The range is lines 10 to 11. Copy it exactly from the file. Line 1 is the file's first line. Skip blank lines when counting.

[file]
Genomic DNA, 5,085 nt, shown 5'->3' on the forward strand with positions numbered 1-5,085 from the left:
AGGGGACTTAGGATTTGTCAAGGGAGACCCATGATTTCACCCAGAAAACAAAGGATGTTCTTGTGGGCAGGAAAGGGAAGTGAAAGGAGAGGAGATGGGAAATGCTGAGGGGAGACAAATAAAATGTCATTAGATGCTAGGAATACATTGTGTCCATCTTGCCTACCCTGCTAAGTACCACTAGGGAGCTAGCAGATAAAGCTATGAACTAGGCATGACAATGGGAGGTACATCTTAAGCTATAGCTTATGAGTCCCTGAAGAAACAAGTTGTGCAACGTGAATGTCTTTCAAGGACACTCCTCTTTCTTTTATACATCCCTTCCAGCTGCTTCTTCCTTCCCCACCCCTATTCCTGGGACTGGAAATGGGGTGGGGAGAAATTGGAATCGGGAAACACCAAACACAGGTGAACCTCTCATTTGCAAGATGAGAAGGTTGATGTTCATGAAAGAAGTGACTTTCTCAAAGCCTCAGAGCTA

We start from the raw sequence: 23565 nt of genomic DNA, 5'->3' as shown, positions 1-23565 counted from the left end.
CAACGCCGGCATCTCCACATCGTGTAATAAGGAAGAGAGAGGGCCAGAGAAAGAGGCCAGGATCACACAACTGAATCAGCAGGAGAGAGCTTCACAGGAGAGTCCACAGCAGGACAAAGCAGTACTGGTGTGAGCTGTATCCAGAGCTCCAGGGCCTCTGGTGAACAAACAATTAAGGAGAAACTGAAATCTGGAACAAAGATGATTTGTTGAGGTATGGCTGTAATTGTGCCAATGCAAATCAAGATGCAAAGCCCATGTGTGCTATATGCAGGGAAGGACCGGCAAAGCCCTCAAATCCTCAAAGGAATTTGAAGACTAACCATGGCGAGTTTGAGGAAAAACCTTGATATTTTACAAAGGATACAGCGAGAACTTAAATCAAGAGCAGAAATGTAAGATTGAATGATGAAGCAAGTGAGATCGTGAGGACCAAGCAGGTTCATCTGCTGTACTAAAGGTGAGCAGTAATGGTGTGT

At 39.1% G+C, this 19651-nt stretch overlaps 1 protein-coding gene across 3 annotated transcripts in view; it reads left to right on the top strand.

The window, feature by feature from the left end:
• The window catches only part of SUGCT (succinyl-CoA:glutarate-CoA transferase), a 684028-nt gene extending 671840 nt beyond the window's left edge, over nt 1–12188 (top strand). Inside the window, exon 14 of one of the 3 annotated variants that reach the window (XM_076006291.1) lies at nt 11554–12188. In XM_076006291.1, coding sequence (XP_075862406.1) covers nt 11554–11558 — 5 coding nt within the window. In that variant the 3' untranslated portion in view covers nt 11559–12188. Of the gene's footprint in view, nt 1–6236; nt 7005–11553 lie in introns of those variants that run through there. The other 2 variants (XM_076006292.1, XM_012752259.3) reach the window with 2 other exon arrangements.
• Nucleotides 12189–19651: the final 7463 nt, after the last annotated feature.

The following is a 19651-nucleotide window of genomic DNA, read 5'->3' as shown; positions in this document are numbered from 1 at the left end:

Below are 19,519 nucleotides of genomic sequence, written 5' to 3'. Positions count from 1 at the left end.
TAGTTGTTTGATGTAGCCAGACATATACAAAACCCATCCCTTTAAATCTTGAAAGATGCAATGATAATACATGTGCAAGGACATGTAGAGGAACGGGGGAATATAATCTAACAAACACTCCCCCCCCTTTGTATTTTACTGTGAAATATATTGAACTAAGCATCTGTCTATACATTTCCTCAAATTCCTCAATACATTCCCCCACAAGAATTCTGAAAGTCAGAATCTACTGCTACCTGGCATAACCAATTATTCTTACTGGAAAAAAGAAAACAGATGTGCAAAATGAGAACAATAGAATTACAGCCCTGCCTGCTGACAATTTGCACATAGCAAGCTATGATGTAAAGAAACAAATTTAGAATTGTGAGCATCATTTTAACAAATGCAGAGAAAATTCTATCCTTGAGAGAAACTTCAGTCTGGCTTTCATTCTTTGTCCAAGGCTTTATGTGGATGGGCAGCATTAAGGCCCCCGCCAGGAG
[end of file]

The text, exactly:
Below are 19,519 nucleotides of genomic sequence, written 5' to 3'. Positions count from 1 at the left end.
TAGTTGTTTGATGTAGCCAGACATATACAAAACCCATCCCTTTAAATCTTGAAAGATGCAATGATAATACATGTGCAAGGACATGTAGAGGAACGGGGGAATATAATCTAACAAACACTCCCCCCCCTTTGTATTTTACTGTGAAATATATTGAACTAAGCATCTGTCTATACATTTCCTCAAATTCCTCAATACATTCCCCCACAAGAATTCTGAAAGTCAGAATCTACTGCTACCTGGCATAACCAATTATTCTTACTGGAAAAAAGAAAACAGATGTGCAAAATGAGAACAATAGAATTACAGCCCTGCCTGCTGACAATTTGCACATAGCAAGCTATGATGTAAAGAAACAAATTTAGAATTGTGAGCATCATTTTAACAAATGCAGAGAAAATTCTATCCTTGAGAGAAACTTCAGTCTGGCTTTCATTCTTTGTCCAAGGCTTTATGTGGATGGGCAGCATTAAGGCCCCCGCCAGGAG